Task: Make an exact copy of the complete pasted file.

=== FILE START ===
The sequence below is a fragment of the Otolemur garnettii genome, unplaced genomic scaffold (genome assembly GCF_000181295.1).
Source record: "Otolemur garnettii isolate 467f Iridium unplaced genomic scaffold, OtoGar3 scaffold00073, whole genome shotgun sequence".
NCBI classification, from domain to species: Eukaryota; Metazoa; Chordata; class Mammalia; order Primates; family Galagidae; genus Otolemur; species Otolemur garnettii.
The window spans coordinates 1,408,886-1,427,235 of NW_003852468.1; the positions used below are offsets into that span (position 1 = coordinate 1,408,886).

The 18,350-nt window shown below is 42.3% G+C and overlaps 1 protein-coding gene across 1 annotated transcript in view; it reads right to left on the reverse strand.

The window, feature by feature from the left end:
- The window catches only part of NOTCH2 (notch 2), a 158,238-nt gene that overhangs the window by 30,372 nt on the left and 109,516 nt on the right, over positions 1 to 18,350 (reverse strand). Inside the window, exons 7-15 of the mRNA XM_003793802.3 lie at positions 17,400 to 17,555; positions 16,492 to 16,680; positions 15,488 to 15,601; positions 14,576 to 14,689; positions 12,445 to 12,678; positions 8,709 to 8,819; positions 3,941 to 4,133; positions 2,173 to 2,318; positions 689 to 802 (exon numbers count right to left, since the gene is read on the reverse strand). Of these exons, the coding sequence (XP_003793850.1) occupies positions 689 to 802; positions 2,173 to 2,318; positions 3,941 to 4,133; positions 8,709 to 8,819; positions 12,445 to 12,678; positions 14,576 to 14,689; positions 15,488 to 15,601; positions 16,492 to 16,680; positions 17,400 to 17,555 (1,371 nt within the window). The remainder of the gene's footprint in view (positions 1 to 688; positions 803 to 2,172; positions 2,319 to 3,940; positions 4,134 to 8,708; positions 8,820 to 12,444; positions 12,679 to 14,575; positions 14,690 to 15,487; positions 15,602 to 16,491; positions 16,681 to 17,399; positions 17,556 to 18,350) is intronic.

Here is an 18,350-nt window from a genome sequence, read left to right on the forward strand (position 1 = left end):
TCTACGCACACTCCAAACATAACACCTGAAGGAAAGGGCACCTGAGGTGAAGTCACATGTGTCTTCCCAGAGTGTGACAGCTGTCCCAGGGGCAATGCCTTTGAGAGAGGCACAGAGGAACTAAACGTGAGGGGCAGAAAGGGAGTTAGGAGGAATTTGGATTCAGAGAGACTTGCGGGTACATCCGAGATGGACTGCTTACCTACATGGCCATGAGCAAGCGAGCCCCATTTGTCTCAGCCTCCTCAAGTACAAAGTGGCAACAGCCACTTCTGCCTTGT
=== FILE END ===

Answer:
The sequence below is a fragment of the Otolemur garnettii genome, unplaced genomic scaffold (genome assembly GCF_000181295.1).
Source record: "Otolemur garnettii isolate 467f Iridium unplaced genomic scaffold, OtoGar3 scaffold00073, whole genome shotgun sequence".
NCBI classification, from domain to species: Eukaryota; Metazoa; Chordata; class Mammalia; order Primates; family Galagidae; genus Otolemur; species Otolemur garnettii.
The window spans coordinates 1,408,886-1,427,235 of NW_003852468.1; the positions used below are offsets into that span (position 1 = coordinate 1,408,886).

The 18,350-nt window shown below is 42.3% G+C and overlaps 1 protein-coding gene across 1 annotated transcript in view; it reads right to left on the reverse strand.

The window, feature by feature from the left end:
- The window catches only part of NOTCH2 (notch 2), a 158,238-nt gene that overhangs the window by 30,372 nt on the left and 109,516 nt on the right, over positions 1 to 18,350 (reverse strand). Inside the window, exons 7-15 of the mRNA XM_003793802.3 lie at positions 17,400 to 17,555; positions 16,492 to 16,680; positions 15,488 to 15,601; positions 14,576 to 14,689; positions 12,445 to 12,678; positions 8,709 to 8,819; positions 3,941 to 4,133; positions 2,173 to 2,318; positions 689 to 802 (exon numbers count right to left, since the gene is read on the reverse strand). Of these exons, the coding sequence (XP_003793850.1) occupies positions 689 to 802; positions 2,173 to 2,318; positions 3,941 to 4,133; positions 8,709 to 8,819; positions 12,445 to 12,678; positions 14,576 to 14,689; positions 15,488 to 15,601; positions 16,492 to 16,680; positions 17,400 to 17,555 (1,371 nt within the window). The remainder of the gene's footprint in view (positions 1 to 688; positions 803 to 2,172; positions 2,319 to 3,940; positions 4,134 to 8,708; positions 8,820 to 12,444; positions 12,679 to 14,575; positions 14,690 to 15,487; positions 15,602 to 16,491; positions 16,681 to 17,399; positions 17,556 to 18,350) is intronic.

Here is an 18,350-nt window from a genome sequence, read left to right on the forward strand (position 1 = left end):
TCTACGCACACTCCAAACATAACACCTGAAGGAAAGGGCACCTGAGGTGAAGTCACATGTGTCTTCCCAGAGTGTGACAGCTGTCCCAGGGGCAATGCCTTTGAGAGAGGCACAGAGGAACTAAACGTGAGGGGCAGAAAGGGAGTTAGGAGGAATTTGGATTCAGAGAGACTTGCGGGTACATCCGAGATGGACTGCTTACCTACATGGCCATGAGCAAGCGAGCCCCATTTGTCTCAGCCTCCTCAAGTACAAAGTGGCAACAGCCACTTCTGCCTTGT